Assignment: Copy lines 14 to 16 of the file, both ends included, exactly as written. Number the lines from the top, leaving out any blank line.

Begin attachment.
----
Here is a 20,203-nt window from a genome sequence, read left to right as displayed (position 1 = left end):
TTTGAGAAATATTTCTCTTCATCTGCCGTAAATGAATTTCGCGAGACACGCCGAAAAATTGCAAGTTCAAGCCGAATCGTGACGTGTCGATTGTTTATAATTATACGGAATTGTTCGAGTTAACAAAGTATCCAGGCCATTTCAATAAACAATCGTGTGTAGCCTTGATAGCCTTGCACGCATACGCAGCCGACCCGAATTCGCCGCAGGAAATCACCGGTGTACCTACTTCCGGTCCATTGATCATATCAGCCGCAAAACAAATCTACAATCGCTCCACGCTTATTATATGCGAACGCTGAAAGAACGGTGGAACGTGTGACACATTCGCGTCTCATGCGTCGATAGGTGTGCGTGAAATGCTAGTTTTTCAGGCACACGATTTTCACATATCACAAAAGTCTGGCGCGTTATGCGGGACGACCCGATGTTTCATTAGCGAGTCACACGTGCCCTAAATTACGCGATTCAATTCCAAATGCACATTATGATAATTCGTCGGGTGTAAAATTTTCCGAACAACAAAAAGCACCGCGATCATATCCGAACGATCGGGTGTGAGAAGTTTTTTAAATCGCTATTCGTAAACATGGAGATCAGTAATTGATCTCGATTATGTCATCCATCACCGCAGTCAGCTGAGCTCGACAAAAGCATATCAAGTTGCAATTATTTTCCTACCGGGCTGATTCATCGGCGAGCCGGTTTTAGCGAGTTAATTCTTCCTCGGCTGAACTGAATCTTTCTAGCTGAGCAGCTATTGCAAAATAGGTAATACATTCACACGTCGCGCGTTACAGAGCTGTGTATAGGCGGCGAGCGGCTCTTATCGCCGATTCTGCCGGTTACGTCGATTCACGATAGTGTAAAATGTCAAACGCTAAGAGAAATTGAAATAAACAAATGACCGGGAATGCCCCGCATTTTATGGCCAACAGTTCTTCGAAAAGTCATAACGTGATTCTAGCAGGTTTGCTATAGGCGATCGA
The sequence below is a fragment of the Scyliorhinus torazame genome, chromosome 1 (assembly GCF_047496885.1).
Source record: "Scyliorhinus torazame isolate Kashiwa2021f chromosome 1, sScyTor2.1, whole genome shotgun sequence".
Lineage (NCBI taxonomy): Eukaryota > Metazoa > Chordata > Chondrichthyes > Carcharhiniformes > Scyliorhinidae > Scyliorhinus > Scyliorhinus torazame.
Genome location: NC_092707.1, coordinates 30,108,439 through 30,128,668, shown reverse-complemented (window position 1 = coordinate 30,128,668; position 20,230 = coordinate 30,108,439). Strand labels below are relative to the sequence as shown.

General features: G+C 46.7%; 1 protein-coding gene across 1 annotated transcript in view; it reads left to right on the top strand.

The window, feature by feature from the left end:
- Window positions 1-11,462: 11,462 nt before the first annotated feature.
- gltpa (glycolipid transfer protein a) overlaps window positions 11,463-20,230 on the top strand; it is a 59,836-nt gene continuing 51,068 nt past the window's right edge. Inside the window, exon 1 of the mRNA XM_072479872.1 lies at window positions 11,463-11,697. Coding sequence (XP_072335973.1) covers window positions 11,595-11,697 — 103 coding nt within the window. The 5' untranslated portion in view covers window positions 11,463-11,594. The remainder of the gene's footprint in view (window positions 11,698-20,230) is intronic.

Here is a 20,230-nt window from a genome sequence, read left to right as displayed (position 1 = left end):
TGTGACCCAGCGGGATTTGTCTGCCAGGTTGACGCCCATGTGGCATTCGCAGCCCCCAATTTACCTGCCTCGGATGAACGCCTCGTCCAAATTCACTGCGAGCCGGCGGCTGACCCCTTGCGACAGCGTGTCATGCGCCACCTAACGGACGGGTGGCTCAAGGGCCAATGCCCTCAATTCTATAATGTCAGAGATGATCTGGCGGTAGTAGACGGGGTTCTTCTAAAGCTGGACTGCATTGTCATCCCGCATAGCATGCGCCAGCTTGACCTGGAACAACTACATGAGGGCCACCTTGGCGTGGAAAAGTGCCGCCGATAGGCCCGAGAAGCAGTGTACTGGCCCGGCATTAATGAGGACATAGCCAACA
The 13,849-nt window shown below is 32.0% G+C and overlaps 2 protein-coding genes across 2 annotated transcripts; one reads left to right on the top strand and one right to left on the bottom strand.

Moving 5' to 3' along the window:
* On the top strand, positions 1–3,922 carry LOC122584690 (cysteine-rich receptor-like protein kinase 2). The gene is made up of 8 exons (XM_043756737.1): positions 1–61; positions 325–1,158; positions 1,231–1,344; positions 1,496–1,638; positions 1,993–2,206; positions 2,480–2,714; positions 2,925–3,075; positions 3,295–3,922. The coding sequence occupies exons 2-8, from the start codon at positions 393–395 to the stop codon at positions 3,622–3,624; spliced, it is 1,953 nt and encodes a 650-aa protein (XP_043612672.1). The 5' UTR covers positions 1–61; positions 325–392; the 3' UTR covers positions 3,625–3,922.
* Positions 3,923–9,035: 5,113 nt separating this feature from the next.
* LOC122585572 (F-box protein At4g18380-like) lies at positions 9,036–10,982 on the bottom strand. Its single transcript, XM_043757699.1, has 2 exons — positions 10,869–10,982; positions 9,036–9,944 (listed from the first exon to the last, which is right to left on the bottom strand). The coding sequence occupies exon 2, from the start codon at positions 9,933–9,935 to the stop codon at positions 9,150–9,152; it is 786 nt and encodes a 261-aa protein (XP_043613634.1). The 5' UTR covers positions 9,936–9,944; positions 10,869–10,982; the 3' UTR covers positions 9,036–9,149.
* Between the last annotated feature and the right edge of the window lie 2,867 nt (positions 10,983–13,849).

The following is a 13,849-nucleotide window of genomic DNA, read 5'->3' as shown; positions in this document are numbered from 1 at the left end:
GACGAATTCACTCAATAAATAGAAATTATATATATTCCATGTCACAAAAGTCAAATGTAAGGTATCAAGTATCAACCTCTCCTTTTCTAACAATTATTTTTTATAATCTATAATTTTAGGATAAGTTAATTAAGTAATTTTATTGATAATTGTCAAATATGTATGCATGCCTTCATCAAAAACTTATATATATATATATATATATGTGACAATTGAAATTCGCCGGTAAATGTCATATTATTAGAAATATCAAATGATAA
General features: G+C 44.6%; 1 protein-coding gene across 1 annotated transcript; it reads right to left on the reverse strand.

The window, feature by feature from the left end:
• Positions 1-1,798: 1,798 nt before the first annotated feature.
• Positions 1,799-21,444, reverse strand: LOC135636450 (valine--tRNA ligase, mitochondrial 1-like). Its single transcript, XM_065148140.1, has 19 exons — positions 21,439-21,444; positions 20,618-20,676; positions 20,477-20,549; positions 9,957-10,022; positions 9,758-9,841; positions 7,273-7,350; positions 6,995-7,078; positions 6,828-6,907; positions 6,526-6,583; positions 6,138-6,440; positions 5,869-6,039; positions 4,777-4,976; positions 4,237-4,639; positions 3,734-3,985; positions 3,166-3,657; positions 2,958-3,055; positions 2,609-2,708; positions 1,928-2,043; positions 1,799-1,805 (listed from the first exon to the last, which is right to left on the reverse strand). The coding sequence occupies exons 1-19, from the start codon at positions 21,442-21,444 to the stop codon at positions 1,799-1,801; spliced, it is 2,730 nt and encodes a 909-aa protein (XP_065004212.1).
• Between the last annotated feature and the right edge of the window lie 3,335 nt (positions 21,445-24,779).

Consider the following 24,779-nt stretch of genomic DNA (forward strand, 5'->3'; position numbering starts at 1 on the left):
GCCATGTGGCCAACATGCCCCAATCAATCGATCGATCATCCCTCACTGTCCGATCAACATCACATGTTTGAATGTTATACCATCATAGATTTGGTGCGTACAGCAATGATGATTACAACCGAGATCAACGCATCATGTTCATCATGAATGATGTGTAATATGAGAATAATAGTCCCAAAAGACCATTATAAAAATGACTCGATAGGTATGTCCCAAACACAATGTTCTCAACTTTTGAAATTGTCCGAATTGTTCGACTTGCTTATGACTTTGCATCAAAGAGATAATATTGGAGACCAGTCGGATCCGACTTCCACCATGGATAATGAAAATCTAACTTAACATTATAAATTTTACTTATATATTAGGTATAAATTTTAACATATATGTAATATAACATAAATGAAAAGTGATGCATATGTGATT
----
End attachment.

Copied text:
Moving 5' to 3' along the window:
* On the top strand, positions 1–3,922 carry LOC122584690 (cysteine-rich receptor-like protein kinase 2). The gene is made up of 8 exons (XM_043756737.1): positions 1–61; positions 325–1,158; positions 1,231–1,344; positions 1,496–1,638; positions 1,993–2,206; positions 2,480–2,714; positions 2,925–3,075; positions 3,295–3,922. The coding sequence occupies exons 2-8, from the start codon at positions 393–395 to the stop codon at positions 3,622–3,624; spliced, it is 1,953 nt and encodes a 650-aa protein (XP_043612672.1). The 5' UTR covers positions 1–61; positions 325–392; the 3' UTR covers positions 3,625–3,922.
* Positions 3,923–9,035: 5,113 nt separating this feature from the next.